By LA Weekly
By Henry Rollins
By Weekly Photographers
By Shea Serrano
By Nate "Igor" Smith
By Dan Weiss
By Erica E. Phillips
By Kai Flanders
BRIGHT EYES and GILLIAN WELCH at Disney Hall, May 6, 2007
“We can't hear your words!” shouted a guy in the crowd just two songs into Bright Eyes' set.
“I'm sorry. I might be slurring,” Conor Oberst mumbled back. “I will try to use better diction for the rest of the show,” he added, carefully annunciating each word.
Really, it wasn't all his fault, though he seemed a bit tired and unenergetic during some of the concert. Disney Hall, acoustically perfect as it is for the L.A. Philharmonic, just may not be the best room for this kind of thing. The sound was a little muddy and overly-dense, but after all, there were at least 12 people playing on stage (a conductor might have helped), including two kick-ass female drummers moving around on three different kits, two cellos, a trumpet, and tons of other instruments laying about that occasionally someone would pick up and play.
It's not that the Disney Hall people aren't learning how to rock. At last year's all-night rave with The Orb, they supposedly left the house lights on throughout, so that the audience was just left looking at a couple of people standing motionless on stage who were in turn staring down at their laptops. This time, there were live overhead visuals - ouija boards, food coloring, colored wires and an Etch-A-Sketch - in case any of the 16-year-old girls in the crowd dared to peel their eyes away from the white-suited, black-haired Oberst.
The band’s set focused on songs from his new album Cassadaga, which, not unlike the Philharmonic, is heavy on the strings itself. Through “Four Winds,” “If the Brakeman Turns my Way,” and “First Day of my Life,” Oberst’s energy built song by song, eventually matching that of his band’s.
Openers Gillian Welch and David Rawlings joined the band for the encore, which had them trading off each other’s songs. “This is my favorite part of the night,” Oberst said, as he played along and sang on Welch’s track, “Miss Ohio.” As incredible as Welch and Rawlings are on their own with just the two of them spinning out sad songs, having a dozen musicians backing them up transformed the song from merely excellent to downright epic.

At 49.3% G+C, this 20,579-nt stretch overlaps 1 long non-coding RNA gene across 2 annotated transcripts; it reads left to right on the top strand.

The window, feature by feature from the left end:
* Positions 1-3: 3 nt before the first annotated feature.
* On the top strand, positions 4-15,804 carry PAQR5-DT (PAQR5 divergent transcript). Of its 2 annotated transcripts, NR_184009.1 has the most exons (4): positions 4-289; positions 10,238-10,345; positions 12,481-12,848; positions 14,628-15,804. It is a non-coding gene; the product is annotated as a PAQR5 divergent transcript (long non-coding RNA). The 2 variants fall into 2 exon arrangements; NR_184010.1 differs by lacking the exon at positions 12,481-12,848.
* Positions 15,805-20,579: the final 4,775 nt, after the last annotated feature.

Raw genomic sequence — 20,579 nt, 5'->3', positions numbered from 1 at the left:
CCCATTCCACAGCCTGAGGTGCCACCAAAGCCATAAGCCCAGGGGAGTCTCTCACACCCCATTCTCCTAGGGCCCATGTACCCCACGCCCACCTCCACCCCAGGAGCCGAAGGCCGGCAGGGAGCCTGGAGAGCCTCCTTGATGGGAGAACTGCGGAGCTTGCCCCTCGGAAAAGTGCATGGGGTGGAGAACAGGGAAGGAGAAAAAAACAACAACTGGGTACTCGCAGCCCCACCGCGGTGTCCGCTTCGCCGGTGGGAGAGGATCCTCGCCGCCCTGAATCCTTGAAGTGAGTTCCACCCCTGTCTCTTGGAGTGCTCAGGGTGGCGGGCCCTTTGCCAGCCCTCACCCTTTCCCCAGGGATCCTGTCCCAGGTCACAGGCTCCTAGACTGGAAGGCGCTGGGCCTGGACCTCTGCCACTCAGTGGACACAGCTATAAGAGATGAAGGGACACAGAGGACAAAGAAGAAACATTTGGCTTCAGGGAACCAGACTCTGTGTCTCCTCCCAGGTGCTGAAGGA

Earlier in the evening, when just Welch and Rawlings stood on stage, the power of Disney Hall really showed through. Their gorgeous songs, with Rawlings’ spiraling acoustic guitar solos, filled the room like a hypnotic gas. It’s been way too long without a new album from them, but at least one new song, “Throw Me a Rope” suggests they’re working on it. “Everything is Free” is the best (and only) country acoustic song ever written about the illegal downloading of music, and “Time (The Revelator)” may just be one of the best songs about anything, period.
Welch and Rawlings were back on stage with Bright Eyes at the end of the night for an apocalyptic version of “I’m Wide Awake, It’s Morning,” that had everyone running across stage, throwing flowers into the crowd, smashing trumpets, and falling to the floor. I can’t imagine Frank Gehry or Esa-Pekka Salonen necessarily approving, but by the end of the night, the building seemed none the worse for wear.
Bright Eyes performing“Classic Cars” at Disney Hall Click here for more clips of Bright Eyes' and Gillian Welch's performances
Bright Eyes I Believe in Symmetry Disney Hall Gillian Welch performing“Throw Me a Rope” at Disney Hall Gillian Welch performing“Time (The Revelator)” at Disney Hall Bright Eyes performing“Four Winds” at Disney Hall Gillian Welch performing“Elvis Presley Blues” at Disney Hall